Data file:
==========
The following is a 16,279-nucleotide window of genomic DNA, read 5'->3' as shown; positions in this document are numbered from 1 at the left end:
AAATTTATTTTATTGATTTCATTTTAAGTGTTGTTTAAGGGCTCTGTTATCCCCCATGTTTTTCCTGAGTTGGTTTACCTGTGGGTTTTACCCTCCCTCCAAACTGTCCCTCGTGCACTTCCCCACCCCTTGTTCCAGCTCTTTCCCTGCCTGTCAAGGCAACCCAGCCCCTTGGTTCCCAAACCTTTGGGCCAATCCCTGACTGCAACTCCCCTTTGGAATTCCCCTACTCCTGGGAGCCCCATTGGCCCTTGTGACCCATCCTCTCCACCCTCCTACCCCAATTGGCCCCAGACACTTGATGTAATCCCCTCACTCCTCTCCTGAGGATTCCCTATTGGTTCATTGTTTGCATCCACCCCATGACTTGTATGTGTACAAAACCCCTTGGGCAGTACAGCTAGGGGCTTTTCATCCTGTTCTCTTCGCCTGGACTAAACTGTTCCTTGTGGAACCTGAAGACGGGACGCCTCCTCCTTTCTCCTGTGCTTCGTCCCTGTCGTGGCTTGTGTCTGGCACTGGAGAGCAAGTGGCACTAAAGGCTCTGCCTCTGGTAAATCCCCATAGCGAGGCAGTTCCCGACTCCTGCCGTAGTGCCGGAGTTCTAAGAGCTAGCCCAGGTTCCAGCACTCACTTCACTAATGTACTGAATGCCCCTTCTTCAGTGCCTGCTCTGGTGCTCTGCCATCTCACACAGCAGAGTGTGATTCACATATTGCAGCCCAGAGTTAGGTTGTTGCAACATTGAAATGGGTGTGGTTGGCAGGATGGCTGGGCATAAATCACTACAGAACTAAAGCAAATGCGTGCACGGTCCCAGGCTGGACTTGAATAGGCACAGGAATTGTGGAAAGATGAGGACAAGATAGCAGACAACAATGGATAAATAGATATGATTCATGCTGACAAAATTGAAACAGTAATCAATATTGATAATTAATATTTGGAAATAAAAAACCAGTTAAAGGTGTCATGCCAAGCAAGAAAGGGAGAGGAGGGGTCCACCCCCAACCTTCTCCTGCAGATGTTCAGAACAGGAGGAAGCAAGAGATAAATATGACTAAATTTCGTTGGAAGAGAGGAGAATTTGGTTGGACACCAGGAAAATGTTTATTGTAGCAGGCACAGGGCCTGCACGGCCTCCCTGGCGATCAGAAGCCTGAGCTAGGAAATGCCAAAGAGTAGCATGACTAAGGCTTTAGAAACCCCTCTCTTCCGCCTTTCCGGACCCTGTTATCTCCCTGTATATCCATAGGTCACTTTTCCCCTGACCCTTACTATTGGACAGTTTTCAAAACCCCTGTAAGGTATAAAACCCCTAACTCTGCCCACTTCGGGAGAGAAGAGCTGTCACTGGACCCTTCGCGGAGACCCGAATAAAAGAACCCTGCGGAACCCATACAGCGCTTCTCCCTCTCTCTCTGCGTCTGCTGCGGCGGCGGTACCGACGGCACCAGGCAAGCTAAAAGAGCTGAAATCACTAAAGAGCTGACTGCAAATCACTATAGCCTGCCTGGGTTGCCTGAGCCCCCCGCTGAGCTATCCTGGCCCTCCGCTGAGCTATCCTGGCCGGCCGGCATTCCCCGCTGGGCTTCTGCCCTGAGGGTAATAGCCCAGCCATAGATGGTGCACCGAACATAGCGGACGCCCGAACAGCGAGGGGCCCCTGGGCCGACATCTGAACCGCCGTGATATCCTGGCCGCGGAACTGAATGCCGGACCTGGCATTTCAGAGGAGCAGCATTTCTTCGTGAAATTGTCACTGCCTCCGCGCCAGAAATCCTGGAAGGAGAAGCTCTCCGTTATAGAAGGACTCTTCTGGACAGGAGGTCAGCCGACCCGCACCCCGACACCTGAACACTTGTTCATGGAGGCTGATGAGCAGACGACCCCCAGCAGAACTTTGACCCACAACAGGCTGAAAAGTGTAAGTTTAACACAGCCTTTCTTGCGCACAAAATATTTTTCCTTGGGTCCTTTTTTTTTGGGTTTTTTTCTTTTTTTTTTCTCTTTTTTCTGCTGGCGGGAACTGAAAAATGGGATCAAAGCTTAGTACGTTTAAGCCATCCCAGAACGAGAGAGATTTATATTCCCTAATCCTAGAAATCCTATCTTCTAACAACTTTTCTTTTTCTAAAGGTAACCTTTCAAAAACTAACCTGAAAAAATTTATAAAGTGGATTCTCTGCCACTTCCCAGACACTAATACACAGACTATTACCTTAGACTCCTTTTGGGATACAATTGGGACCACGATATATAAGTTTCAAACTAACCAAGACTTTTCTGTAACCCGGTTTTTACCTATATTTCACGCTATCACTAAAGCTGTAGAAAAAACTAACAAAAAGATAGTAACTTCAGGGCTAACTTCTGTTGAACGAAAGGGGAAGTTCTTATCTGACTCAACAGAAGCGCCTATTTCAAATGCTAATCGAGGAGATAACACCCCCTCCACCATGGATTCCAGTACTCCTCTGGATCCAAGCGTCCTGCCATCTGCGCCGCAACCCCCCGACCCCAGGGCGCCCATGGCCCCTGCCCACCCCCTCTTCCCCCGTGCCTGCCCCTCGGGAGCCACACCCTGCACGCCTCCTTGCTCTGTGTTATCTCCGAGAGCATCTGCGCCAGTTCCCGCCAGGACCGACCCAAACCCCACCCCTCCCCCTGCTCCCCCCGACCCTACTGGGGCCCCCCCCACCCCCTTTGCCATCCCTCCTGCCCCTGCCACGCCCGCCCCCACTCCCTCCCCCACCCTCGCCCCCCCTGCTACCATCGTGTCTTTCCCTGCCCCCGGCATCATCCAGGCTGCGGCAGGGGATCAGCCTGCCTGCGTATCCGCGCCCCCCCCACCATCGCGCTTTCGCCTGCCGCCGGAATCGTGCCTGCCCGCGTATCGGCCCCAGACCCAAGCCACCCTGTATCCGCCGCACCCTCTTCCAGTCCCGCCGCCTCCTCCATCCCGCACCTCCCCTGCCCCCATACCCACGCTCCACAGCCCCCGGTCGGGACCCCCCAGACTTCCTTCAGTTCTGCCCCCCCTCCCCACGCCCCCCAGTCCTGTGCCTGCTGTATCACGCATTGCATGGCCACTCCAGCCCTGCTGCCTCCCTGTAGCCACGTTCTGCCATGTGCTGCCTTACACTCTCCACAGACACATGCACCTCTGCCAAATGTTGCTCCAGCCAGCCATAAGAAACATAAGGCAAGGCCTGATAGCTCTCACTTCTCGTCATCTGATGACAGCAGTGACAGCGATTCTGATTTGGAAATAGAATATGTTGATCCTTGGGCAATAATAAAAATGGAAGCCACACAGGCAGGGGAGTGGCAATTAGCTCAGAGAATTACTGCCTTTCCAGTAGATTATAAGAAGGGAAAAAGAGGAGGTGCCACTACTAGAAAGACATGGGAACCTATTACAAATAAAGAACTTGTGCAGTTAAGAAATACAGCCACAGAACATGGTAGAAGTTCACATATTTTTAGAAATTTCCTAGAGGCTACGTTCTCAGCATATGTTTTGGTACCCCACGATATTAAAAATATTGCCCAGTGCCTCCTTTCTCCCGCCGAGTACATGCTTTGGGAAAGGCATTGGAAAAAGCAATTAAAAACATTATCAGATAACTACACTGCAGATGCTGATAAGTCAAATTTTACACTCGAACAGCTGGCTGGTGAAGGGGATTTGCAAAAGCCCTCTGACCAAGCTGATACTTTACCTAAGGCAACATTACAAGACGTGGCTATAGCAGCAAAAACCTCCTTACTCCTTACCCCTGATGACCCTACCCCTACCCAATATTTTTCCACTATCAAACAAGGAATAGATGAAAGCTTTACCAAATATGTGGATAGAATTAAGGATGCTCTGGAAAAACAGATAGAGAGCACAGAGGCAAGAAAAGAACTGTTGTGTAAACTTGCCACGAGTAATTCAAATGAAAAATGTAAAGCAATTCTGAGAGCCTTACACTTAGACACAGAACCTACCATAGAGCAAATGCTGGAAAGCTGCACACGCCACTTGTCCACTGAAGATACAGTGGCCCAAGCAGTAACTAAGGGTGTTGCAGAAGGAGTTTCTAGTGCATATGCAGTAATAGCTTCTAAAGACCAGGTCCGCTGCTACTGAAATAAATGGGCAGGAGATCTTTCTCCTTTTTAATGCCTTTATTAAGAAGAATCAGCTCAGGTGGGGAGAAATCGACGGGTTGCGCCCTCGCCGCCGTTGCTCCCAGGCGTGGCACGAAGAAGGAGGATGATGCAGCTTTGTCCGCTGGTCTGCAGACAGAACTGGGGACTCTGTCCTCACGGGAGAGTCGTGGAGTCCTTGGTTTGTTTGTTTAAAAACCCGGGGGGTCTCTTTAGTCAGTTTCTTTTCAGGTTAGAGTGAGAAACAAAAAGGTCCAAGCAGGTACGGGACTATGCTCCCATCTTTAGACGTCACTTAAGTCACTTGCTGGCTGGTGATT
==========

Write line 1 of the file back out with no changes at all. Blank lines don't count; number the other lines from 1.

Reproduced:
The following is a 16,279-nucleotide window of genomic DNA, read 5'->3' as shown; positions in this document are numbered from 1 at the left end: